July 19, 2018

The Giant David Could Not Kill

We heard earlier this week from guest poster Matthew Redmond on why he is not excited about church. Oh how I echo his feelings. I have been in church, involved in church, serving the church, working for the church, sweeping up after the church for going on 40 years now. I’ve been in the back-room meetings that dictate what happens on the stage. I’ve been in meetings that discuss how to market the product we were selling (the Sunday service) to attract more customers (tithing members).

I have worked with numerous motivational speakers who call themselves pastors, but who do all in their power to avoid ever having to even brush up against a sheep. I have seen lighting schemes in sanctuaries that put some Broadway theaters to shame. Video cameras TV stations would love to be able to afford. I’ve even known churches to rent those hideous spotlights that rotate on the night sky like the Bat Signal.

I go to a church that, for the most part, avoids being a full-blown circus. But even there I’m tired of singing the same emotionally-soaked songs week after week. I don’t need to watch movie clips during the sermon. And I really don’t need a comedian using the pulpit to try out his stand-up routine. Yet still I go—at least, most Sundays.

Why? Why do I keep going? I know that my salvation does not depend on my attendance record at church. I didn’t use to know this, but I do now. And to own the truth about this, most Sundays I’d rather sleep in, or go take a walk, or read—anything but go to church yet again. After 40 years, I don’t think I’m going to see or hear anything new.

And yet I do keep going (most Sundays). And here is why.

War broke out again between the Philistines and Israel. David and his men went down to fight. David became exhausted. Ishbi-Benob, a warrior descended from Rapha, with a spear weighing nearly eight pounds and outfitted in brand-new armor, announced that he’d kill David. But Abishai son of Zeruiah came to the rescue, struck the Philistine, and killed him. (2 Samuel 21: 15,16, The Message)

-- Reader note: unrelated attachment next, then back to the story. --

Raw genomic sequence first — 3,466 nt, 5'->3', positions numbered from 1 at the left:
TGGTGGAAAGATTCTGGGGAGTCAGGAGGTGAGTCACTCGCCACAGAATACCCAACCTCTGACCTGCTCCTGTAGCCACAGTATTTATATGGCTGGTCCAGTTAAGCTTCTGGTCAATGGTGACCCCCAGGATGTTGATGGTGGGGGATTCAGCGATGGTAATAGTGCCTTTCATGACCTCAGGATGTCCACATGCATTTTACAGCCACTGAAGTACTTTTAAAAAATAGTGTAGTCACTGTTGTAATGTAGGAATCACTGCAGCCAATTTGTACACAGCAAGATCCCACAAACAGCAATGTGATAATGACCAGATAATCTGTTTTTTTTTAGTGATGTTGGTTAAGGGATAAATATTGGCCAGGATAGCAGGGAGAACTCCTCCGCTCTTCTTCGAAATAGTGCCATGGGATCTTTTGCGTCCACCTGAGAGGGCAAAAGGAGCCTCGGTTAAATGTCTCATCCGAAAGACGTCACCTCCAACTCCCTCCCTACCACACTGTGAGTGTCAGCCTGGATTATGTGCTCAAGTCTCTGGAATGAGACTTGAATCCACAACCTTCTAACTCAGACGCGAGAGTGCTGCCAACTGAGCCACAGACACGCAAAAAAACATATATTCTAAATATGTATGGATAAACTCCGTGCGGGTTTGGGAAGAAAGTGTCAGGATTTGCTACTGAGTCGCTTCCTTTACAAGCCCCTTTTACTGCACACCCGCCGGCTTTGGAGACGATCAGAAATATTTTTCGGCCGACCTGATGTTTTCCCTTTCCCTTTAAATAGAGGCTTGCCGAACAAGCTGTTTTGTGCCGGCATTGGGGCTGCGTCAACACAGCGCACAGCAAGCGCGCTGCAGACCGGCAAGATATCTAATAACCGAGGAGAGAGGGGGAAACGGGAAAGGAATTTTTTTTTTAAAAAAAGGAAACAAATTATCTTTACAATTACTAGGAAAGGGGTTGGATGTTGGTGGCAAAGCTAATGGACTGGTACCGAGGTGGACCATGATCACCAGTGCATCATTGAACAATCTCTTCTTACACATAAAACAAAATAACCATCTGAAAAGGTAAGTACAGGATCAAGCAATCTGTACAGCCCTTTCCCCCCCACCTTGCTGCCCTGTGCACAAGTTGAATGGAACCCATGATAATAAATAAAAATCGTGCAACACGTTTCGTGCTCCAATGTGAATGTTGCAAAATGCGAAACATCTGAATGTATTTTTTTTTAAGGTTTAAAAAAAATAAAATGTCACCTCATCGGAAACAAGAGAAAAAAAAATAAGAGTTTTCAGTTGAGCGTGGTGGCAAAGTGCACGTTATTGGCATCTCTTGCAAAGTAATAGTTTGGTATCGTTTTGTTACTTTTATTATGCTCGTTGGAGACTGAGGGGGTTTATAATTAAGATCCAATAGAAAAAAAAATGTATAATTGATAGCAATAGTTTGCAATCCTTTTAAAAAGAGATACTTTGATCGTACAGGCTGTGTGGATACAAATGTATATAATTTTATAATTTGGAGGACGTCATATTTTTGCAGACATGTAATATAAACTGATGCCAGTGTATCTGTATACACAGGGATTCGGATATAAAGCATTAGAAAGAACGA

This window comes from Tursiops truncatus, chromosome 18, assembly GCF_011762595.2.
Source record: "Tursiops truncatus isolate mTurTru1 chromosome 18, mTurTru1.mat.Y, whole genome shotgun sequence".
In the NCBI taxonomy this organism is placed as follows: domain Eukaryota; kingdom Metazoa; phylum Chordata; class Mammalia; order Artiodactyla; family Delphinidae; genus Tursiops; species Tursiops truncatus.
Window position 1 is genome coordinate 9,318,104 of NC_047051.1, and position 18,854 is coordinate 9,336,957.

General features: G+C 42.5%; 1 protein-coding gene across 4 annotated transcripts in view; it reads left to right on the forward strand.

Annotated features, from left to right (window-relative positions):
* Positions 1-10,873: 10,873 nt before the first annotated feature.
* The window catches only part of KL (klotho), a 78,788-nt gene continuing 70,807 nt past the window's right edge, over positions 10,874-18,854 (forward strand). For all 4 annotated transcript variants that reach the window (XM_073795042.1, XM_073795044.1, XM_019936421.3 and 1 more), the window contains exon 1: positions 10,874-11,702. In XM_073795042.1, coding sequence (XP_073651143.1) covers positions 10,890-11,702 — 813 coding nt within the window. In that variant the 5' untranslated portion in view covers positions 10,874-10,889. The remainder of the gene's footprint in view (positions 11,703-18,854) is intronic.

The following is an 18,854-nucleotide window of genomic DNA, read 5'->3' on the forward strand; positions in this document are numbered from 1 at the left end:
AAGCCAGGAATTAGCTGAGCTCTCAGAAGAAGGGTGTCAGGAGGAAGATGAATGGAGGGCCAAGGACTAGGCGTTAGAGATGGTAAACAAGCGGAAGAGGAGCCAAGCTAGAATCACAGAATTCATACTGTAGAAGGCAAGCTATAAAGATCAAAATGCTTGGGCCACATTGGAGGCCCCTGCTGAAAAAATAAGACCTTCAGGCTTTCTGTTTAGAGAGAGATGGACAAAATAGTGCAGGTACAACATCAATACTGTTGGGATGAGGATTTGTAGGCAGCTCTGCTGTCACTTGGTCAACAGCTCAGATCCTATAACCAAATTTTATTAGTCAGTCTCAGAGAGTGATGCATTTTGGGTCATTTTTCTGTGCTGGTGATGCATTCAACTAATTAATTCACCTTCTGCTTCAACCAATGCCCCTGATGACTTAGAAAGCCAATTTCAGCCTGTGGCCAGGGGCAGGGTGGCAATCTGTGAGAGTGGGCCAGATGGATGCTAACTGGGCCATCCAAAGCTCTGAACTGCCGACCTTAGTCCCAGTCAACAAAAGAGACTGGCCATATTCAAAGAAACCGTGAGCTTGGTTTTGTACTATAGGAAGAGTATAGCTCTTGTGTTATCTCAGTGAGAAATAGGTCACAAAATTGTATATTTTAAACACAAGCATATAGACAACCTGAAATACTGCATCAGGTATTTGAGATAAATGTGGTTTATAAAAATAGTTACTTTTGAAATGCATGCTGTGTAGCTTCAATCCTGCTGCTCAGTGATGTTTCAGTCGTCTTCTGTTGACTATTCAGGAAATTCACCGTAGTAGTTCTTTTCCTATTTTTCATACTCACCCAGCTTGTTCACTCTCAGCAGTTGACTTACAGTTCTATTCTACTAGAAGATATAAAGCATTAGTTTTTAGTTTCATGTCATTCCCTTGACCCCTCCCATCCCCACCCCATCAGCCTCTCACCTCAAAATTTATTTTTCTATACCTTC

David was a giant-killer. He had done so when he was a young man, before he was king of Israel. His reputation as a giant-killer had preceded him for years. It was a given: David was a great king in battle. But the years and the battles had taken much from David. His family in-fighting, the wars with other nations, the civil war he had put down (but would not stay down for long) drained David’s strength. And now there was yet another war with the Philistines. David once again was facing a giant, this one by the name of Ishbi-Benob. We’re told David was exhausted. There was no fight left in him, no energy to defeat this giant. So Abishai, the son of Zeruiah, rushes to his side, kills Ishbi-Benob, and saves David’s life.

How must David had felt at that time? Humble, or humiliated? Grateful, or frustrated? How about all of the above? This event came near the end of David’s reign as king. He was king over Judah, then all of Israel, for a total of (wait for it) … 40 years. Now he needed the help of others. Or perhaps it’s better to say he had needed the help of others all along, but was just now realizing it.

And maybe I’m just now realizing how much I need the help of others. I am fighting giants on a number of fronts, and to be honest, I’m exhausted. Ishbi-Benob is bearing down on me, and I need an Abishai. Like it or not, I can’t defeat the giants in my life by myself any longer.

This is where my church comes in. These are people who know me, know my faults and failures, see me as I really am and still accept me. They are there to stand with me, encourage me, fight with me. They are not afraid to tell me when I’m doing something in a wrong or hurtful manner. Their encouragement at times is hard to swallow, just like medicine that could save my life, but they give their encouragement still.

I need my church. And, somehow, I believe they need me. Me, as I am, with all of my failures, all of my warts, all of my scars. I’m not as strong as I think I am. I cannot do this faith thing alone. I wasn’t meant to. And yet that is my temptation these days. Just let me have my books and blog sites and fellowship occasionally over lunch or coffee and I’ll be fine. But Abishai sees right through me to my exhaustion, pushes me aside and kills the giant that would have killed me. I don’t always like that. I still like to see myself as a giant-killer, but life has taken its toll on me, and I really do need others to help me.

So that’s why I go to church. That’s why I can’t turn my back on this faulty, failed institution. I need the broken church because I, too, am broken. Go ahead and tell me all of the reasons you can no longer go to church. I know that church has hurt many of you. That’s because it’s made of others who have been hurt. And hurt people hurt people. Yet it is still the way God has made for us to receive the help we need.